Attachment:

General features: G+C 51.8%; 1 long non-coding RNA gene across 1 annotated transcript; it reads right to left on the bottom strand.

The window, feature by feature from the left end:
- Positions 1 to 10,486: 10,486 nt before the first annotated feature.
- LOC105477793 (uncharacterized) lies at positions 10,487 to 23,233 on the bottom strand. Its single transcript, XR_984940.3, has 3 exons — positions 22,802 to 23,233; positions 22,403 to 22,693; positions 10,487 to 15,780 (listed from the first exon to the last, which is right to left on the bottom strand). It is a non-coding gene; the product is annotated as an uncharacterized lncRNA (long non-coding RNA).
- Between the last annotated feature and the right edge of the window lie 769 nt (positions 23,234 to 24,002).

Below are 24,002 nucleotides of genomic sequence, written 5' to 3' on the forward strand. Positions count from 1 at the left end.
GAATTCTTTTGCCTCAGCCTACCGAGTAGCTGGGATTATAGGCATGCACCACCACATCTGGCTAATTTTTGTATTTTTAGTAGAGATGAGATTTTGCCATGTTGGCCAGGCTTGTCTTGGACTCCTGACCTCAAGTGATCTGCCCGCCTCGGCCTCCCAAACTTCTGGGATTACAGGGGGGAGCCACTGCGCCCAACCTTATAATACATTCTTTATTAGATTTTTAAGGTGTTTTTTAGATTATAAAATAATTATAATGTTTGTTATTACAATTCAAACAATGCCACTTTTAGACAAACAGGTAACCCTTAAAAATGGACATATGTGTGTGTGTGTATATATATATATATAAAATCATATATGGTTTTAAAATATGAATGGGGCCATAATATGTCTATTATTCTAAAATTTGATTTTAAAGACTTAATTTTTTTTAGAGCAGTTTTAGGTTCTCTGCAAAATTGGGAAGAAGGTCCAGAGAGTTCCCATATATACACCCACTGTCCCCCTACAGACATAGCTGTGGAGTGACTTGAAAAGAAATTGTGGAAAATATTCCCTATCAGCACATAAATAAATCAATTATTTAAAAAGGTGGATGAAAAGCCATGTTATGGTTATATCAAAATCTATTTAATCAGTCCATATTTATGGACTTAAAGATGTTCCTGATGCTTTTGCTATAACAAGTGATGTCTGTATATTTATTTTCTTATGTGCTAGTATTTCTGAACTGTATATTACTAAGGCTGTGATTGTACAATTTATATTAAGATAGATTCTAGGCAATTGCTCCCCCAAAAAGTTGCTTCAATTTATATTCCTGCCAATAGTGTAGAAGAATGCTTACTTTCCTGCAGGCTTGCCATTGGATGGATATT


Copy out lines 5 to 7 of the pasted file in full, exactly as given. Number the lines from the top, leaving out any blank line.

- Between the last annotated feature and the right edge of the window lie 769 nt (positions 23,234 to 24,002).

Below are 24,002 nucleotides of genomic sequence, written 5' to 3' on the forward strand. Positions count from 1 at the left end.
GAATTCTTTTGCCTCAGCCTACCGAGTAGCTGGGATTATAGGCATGCACCACCACATCTGGCTAATTTTTGTATTTTTAGTAGAGATGAGATTTTGCCATGTTGGCCAGGCTTGTCTTGGACTCCTGACCTCAAGTGATCTGCCCGCCTCGGCCTCCCAAACTTCTGGGATTACAGGGGGGAGCCACTGCGCCCAACCTTATAATACATTCTTTATTAGATTTTTAAGGTGTTTTTTAGATTATAAAATAATTATAATGTTTGTTATTACAATTCAAACAATGCCACTTTTAGACAAACAGGTAACCCTTAAAAATGGACATATGTGTGTGTGTGTATATATATATATATAAAATCATATATGGTTTTAAAATATGAATGGGGCCATAATATGTCTATTATTCTAAAATTTGATTTTAAAGACTTAATTTTTTTTAGAGCAGTTTTAGGTTCTCTGCAAAATTGGGAAGAAGGTCCAGAGAGTTCCCATATATACACCCACTGTCCCCCTACAGACATAGCTGTGGAGTGACTTGAAAAGAAATTGTGGAAAATATTCCCTATCAGCACATAAATAAATCAATTATTTAAAAAGGTGGATGAAAAGCCATGTTATGGTTATATCAAAATCTATTTAATCAGTCCATATTTATGGACTTAAAGATGTTCCTGATGCTTTTGCTATAACAAGTGATGTCTGTATATTTATTTTCTTATGTGCTAGTATTTCTGAACTGTATATTACTAAGGCTGTGATTGTACAATTTATATTAAGATAGATTCTAGGCAATTGCTCCCCCAAAAAGTTGCTTCAATTTATATTCCTGCCAATAGTGTAGAAGAATGCTTACTTTCCTGCAGGCTTGCCATTGGATGGATATT